Physician burnout is at an extremely high rate. Doctors and nurses everywhere are expected to keep up with management changes, new hospital mandates, technology in procedures, all the while keeping their clinical care first-class. I’ve read countless articles (here, here and here) about predictions that the burnout rate will rise. In 2014, in a survey by Mayo Clinic, they found that more than half of US physicians are experiencing professional burnout.
What is going wrong? What is causing physicians to burn out so quickly? More importantly, why aren’t they getting the support they need?
Some healthcare organizations are developing programs that allow physicians to receive one-on-one individual care, encouraging strong work-life balance and finding more fulfillment and satisfaction in their current role. You’ve all heard the saying, “you can’t give from an empty vessel.” Physicians need care too. Programs are providing physicians the opportunity to acquire better leadership skills and ultimately, provide better patient care.
What about organizations that don’t have these programs in place?
There are two major complaints in healthcare relating to physician and patents. The first being dissatisfaction with the amount of time spent with face-to-face care. The second is: an aversion to Electronic Medical Records (EMRs) or Electronic Health Records (EHRs) due to their burdensome and complex nature.
Most likely, if one of these problems is solved, the other would be solved as well.
EMRs/EHRs cause a significant amount of distress. According to a study in Annals of Internal Medicine, physicians are now spending more time in front of a computer than in front of a patient. Almost 50% of their time is allocated to updating and searching through EHRs, where less than a quarter is spent on patients.
Improving EMRs and EHRs could significantly reduce the amount of time that is spent navigating and allow physicians to focus more of their time on face-to-face care, resulting in a higher patient and physician satisfaction. The whole reason that EHRs were developed in the first place was to allow for better, higher quality patient care. Our doctors are turning into glorified secretaries. The EMR/EHR is the main contributor, stealing their attention from the sole reason they entered the profession.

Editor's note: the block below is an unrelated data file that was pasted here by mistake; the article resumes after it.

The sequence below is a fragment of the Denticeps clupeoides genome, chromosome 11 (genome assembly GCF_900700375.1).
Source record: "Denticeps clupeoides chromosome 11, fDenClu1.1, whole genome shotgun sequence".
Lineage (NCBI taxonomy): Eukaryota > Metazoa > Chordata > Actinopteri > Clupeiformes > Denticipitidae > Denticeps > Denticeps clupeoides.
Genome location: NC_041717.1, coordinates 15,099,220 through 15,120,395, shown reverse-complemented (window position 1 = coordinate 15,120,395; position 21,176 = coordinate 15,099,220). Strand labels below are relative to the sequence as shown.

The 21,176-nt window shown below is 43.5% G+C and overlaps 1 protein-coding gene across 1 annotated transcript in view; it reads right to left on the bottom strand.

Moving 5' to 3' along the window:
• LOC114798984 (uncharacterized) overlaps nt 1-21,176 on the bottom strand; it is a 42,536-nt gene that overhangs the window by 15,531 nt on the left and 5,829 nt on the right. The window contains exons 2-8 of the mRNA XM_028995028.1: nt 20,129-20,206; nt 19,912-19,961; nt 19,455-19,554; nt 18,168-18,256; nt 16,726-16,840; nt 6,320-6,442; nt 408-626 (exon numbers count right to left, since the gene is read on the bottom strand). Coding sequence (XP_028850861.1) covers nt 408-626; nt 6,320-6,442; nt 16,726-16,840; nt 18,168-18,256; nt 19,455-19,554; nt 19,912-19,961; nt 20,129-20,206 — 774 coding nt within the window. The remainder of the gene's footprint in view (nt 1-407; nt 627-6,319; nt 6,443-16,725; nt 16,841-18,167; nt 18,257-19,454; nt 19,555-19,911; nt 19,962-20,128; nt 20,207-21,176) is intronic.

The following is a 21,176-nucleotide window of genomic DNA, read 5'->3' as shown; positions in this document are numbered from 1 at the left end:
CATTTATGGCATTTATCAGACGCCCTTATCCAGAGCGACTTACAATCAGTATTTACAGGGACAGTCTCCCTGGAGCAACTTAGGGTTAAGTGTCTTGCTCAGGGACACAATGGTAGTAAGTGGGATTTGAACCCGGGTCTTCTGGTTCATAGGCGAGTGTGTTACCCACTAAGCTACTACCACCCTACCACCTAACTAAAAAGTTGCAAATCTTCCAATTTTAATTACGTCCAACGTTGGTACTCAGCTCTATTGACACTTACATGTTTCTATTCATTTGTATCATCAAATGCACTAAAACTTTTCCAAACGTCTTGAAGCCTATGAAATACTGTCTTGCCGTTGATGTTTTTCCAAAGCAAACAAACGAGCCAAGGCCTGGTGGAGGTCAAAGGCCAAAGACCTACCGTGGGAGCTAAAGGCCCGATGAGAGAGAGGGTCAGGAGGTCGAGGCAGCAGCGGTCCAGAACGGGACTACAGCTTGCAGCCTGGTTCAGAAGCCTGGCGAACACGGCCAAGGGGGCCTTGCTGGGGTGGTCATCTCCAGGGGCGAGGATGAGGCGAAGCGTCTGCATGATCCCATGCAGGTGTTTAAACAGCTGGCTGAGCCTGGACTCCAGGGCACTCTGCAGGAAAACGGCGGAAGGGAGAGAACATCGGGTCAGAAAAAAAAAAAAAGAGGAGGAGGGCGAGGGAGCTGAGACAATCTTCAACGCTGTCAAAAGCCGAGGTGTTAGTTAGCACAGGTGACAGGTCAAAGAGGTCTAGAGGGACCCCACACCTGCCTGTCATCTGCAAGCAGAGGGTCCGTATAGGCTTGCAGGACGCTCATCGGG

Imagine if these numbers could be flipped. If less than a quarter of their time was spent in front of a computer, updating records and searching through patient files, while the rest of their time could be devoted to bettering the lives and health of their patients.
Extract’s intelligent automated data capture and document classification platform has allowed healthcare organizations across the world solve this very problem. To reduce the physician and nurse burn out rate by allowing them to feel more satisfied in their positions and patients to feel more secure in the care they are provided with.
Your care is only as good as your EMR/EHR allows you to be.
ABOUT THE AUTHOR: KARI SIEGENTHALER
Kari Siegenthaler is a Marketing Specialist for the Marketing Department at Extract. Kari attained her Bachelor of Arts degree in mass communications and convergent media at the University of Wisconsin – Eau Claire. Wearing the “hat of all trades,” she has an unusual, hybrid ability to write narratives, creatively craft meaningful messages, and design graphically compelling images. Kari is passionate about effective communication and developing strategy plans that allow Extract to succeed and excel way beyond their goals.